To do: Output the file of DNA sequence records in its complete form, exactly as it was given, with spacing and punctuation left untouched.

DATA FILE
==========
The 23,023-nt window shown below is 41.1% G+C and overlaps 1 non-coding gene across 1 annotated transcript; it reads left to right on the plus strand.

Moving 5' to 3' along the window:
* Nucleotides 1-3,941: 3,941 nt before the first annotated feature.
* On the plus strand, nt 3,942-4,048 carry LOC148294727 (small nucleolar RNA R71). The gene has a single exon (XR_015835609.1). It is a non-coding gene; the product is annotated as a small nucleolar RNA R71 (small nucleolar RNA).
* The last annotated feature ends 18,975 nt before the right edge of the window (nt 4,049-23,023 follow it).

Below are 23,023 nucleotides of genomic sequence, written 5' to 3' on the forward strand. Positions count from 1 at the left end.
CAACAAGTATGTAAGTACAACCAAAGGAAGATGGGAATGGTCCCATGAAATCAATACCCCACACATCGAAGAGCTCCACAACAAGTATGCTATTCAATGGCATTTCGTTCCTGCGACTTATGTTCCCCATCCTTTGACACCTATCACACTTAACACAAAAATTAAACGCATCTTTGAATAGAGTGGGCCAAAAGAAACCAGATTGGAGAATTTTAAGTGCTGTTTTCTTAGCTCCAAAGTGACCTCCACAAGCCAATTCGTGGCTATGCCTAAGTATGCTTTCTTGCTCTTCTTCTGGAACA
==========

The 23,023-nt window shown below is 41.1% G+C and overlaps 1 non-coding gene across 1 annotated transcript; it reads left to right on the plus strand.

Moving 5' to 3' along the window:
* Nucleotides 1-3,941: 3,941 nt before the first annotated feature.
* On the plus strand, nt 3,942-4,048 carry LOC148294727 (small nucleolar RNA R71). The gene has a single exon (XR_015835609.1). It is a non-coding gene; the product is annotated as a small nucleolar RNA R71 (small nucleolar RNA).
* The last annotated feature ends 18,975 nt before the right edge of the window (nt 4,049-23,023 follow it).

Below are 23,023 nucleotides of genomic sequence, written 5' to 3' on the forward strand. Positions count from 1 at the left end.
CAACAAGTATGTAAGTACAACCAAAGGAAGATGGGAATGGTCCCATGAAATCAATACCCCACACATCGAAGAGCTCCACAACAAGTATGCTATTCAATGGCATTTCGTTCCTGCGACTTATGTTCCCCATCCTTTGACACCTATCACACTTAACACAAAAATTAAACGCATCTTTGAATAGAGTGGGCCAAAAGAAACCAGATTGGAGAATTTTAAGTGCTGTTTTCTTAGCTCCAAAGTGACCTCCACAAGCCAATTCGTGGCTATGCCTAAGTATGCTTTCTTGCTCTTCTTCTGGAACA